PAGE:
— Our Remezcla friends shared an example of the possibility of reading at a very young age. At Just 4 Years Old, This Latina Already Read 1,000 Books & Delivered MLK’s “ I Have a Dream” Speech. “… the 14th Librarian of Congress, invited the young bibliophile to Washington DC, Daliyah’s story has gone viral.” Daliyah is quite an inspiration to all of us here at Vamos a Leer!

Rethinking Bilingual Education posted the poem “Accents” by Denice Frohman. “My mom holds her accent like a shotgun, with two good hands. Her tongue, all brass knuckle slipping in between her lips, her hips, all laughter and wind clap… my mama’s tongue is a telegram from her mother decorated with the coqui’s of el campo. So even though her lips can barely stretch themselves around English, her accent is a stubborn compass, always pointing her towards home.” This is a great mentor text to use when teaching poetry to older students, challenging the often largely white canon of traditional poetry used in schools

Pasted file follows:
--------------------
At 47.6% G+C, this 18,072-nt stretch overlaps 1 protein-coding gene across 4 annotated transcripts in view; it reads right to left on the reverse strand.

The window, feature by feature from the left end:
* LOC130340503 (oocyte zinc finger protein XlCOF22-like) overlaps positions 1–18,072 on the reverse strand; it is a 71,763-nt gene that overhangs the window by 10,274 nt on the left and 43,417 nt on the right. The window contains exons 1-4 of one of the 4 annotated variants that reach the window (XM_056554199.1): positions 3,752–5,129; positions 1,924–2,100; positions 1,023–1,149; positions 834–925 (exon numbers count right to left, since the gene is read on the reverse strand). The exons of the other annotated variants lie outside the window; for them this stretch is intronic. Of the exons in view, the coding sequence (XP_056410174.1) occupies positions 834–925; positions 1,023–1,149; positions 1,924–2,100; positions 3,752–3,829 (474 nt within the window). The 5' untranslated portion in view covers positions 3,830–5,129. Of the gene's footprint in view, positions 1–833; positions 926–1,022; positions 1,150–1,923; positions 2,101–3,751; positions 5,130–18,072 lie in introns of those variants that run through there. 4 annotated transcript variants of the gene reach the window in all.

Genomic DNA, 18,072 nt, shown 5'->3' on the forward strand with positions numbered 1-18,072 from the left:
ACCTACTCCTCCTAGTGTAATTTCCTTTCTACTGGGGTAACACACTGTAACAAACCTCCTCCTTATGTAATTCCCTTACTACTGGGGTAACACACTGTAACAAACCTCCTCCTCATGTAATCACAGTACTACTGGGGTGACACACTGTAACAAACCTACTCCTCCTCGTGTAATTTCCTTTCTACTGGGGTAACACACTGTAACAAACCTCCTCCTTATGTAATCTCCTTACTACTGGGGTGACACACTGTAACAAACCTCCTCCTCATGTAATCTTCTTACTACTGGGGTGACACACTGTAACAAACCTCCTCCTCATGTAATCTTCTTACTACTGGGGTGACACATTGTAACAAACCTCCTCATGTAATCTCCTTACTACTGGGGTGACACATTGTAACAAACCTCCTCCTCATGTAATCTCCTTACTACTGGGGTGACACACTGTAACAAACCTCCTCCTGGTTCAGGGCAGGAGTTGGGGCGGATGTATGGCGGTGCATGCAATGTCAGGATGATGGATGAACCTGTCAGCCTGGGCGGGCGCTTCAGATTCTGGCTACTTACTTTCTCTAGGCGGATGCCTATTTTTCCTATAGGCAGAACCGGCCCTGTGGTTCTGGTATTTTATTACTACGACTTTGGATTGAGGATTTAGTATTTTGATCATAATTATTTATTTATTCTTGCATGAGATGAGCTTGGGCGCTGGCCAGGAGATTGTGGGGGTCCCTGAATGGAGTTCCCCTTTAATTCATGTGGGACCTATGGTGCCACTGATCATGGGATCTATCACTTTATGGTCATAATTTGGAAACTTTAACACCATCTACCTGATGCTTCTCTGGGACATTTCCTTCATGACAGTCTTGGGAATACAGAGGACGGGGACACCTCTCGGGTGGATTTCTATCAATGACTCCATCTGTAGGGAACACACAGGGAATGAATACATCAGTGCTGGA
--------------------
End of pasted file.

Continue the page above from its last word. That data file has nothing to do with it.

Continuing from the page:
–Here is an introductory lesson plan for Resistance 101: A Lesson for Inauguration Day Teach-Ins and Beyond shared by Teaching for Change and Rethinking Schools on their Facebook page. “To help introduce a history of resistance to injustice… a lesson for middle and high school classes … allowing students to “meet” people from throughout U.S. history who have used a range of social change strategies. The lesson features activists from the 1800s-present.”

Lee & Low Books shared their Book List: 7 Books About Immigration on their Facebook page. “In this book list, we’ve rounded up seven of our titles that are about the immigrant experience, and encourage readers to be accepting of all people from different backgrounds.”